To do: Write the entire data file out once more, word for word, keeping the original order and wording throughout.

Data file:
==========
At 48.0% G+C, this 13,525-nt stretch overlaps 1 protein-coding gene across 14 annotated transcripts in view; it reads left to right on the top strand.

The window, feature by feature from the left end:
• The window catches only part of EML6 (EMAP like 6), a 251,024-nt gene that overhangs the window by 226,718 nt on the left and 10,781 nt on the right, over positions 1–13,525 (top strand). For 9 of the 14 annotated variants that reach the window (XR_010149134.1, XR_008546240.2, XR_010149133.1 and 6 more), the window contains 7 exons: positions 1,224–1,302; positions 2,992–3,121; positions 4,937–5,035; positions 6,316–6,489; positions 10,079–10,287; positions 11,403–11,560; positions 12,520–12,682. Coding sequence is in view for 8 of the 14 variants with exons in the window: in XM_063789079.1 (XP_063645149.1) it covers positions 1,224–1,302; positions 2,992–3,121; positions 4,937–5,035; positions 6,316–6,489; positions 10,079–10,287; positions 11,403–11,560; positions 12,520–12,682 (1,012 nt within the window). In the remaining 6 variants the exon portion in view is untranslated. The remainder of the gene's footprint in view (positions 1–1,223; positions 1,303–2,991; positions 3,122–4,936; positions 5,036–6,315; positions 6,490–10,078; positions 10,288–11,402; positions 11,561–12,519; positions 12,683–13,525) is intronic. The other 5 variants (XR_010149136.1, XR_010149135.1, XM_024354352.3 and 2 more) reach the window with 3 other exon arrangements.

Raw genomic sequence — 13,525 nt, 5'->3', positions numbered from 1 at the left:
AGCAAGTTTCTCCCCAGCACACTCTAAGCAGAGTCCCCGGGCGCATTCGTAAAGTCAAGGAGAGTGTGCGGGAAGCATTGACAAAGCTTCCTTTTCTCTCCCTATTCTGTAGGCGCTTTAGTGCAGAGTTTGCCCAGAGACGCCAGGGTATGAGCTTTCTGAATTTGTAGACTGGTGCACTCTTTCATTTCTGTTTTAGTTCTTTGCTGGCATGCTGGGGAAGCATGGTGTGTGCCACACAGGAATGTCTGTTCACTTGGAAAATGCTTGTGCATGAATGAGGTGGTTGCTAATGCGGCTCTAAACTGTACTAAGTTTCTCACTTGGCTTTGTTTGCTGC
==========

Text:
At 48.0% G+C, this 13,525-nt stretch overlaps 1 protein-coding gene across 14 annotated transcripts in view; it reads left to right on the top strand.

The window, feature by feature from the left end:
• The window catches only part of EML6 (EMAP like 6), a 251,024-nt gene that overhangs the window by 226,718 nt on the left and 10,781 nt on the right, over positions 1–13,525 (top strand). For 9 of the 14 annotated variants that reach the window (XR_010149134.1, XR_008546240.2, XR_010149133.1 and 6 more), the window contains 7 exons: positions 1,224–1,302; positions 2,992–3,121; positions 4,937–5,035; positions 6,316–6,489; positions 10,079–10,287; positions 11,403–11,560; positions 12,520–12,682. Coding sequence is in view for 8 of the 14 variants with exons in the window: in XM_063789079.1 (XP_063645149.1) it covers positions 1,224–1,302; positions 2,992–3,121; positions 4,937–5,035; positions 6,316–6,489; positions 10,079–10,287; positions 11,403–11,560; positions 12,520–12,682 (1,012 nt within the window). In the remaining 6 variants the exon portion in view is untranslated. The remainder of the gene's footprint in view (positions 1–1,223; positions 1,303–2,991; positions 3,122–4,936; positions 5,036–6,315; positions 6,490–10,078; positions 10,288–11,402; positions 11,561–12,519; positions 12,683–13,525) is intronic. The other 5 variants (XR_010149136.1, XR_010149135.1, XM_024354352.3 and 2 more) reach the window with 3 other exon arrangements.

Raw genomic sequence — 13,525 nt, 5'->3', positions numbered from 1 at the left:
AGCAAGTTTCTCCCCAGCACACTCTAAGCAGAGTCCCCGGGCGCATTCGTAAAGTCAAGGAGAGTGTGCGGGAAGCATTGACAAAGCTTCCTTTTCTCTCCCTATTCTGTAGGCGCTTTAGTGCAGAGTTTGCCCAGAGACGCCAGGGTATGAGCTTTCTGAATTTGTAGACTGGTGCACTCTTTCATTTCTGTTTTAGTTCTTTGCTGGCATGCTGGGGAAGCATGGTGTGTGCCACACAGGAATGTCTGTTCACTTGGAAAATGCTTGTGCATGAATGAGGTGGTTGCTAATGCGGCTCTAAACTGTACTAAGTTTCTCACTTGGCTTTGTTTGCTGC